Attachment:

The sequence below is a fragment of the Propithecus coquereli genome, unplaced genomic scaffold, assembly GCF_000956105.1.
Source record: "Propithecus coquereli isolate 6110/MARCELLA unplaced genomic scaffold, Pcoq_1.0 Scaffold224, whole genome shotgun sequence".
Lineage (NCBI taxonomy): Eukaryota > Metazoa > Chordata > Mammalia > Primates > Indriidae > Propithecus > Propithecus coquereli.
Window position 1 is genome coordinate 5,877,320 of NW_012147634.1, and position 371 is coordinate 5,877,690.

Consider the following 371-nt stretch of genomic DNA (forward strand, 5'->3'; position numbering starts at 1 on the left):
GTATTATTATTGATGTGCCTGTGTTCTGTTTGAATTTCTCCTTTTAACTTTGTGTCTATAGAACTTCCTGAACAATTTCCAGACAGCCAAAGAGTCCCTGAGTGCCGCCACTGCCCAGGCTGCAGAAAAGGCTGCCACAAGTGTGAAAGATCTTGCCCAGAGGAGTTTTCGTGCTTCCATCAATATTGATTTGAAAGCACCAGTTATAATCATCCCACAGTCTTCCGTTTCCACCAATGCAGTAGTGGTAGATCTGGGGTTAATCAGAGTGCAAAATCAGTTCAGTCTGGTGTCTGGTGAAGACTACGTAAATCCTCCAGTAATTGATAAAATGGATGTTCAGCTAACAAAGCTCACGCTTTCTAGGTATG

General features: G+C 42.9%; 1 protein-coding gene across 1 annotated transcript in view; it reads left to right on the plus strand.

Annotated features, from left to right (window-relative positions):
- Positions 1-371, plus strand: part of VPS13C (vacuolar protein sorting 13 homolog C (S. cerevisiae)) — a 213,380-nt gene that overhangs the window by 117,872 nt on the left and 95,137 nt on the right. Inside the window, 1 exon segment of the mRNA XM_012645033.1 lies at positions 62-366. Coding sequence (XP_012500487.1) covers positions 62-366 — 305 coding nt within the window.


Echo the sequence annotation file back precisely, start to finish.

The sequence below is a fragment of the Propithecus coquereli genome, unplaced genomic scaffold, assembly GCF_000956105.1.
Source record: "Propithecus coquereli isolate 6110/MARCELLA unplaced genomic scaffold, Pcoq_1.0 Scaffold224, whole genome shotgun sequence".
Lineage (NCBI taxonomy): Eukaryota > Metazoa > Chordata > Mammalia > Primates > Indriidae > Propithecus > Propithecus coquereli.
Window position 1 is genome coordinate 5,877,320 of NW_012147634.1, and position 371 is coordinate 5,877,690.

Consider the following 371-nt stretch of genomic DNA (forward strand, 5'->3'; position numbering starts at 1 on the left):
GTATTATTATTGATGTGCCTGTGTTCTGTTTGAATTTCTCCTTTTAACTTTGTGTCTATAGAACTTCCTGAACAATTTCCAGACAGCCAAAGAGTCCCTGAGTGCCGCCACTGCCCAGGCTGCAGAAAAGGCTGCCACAAGTGTGAAAGATCTTGCCCAGAGGAGTTTTCGTGCTTCCATCAATATTGATTTGAAAGCACCAGTTATAATCATCCCACAGTCTTCCGTTTCCACCAATGCAGTAGTGGTAGATCTGGGGTTAATCAGAGTGCAAAATCAGTTCAGTCTGGTGTCTGGTGAAGACTACGTAAATCCTCCAGTAATTGATAAAATGGATGTTCAGCTAACAAAGCTCACGCTTTCTAGGTATG

General features: G+C 42.9%; 1 protein-coding gene across 1 annotated transcript in view; it reads left to right on the plus strand.

Annotated features, from left to right (window-relative positions):
- Positions 1-371, plus strand: part of VPS13C (vacuolar protein sorting 13 homolog C (S. cerevisiae)) — a 213,380-nt gene that overhangs the window by 117,872 nt on the left and 95,137 nt on the right. Inside the window, 1 exon segment of the mRNA XM_012645033.1 lies at positions 62-366. Coding sequence (XP_012500487.1) covers positions 62-366 — 305 coding nt within the window.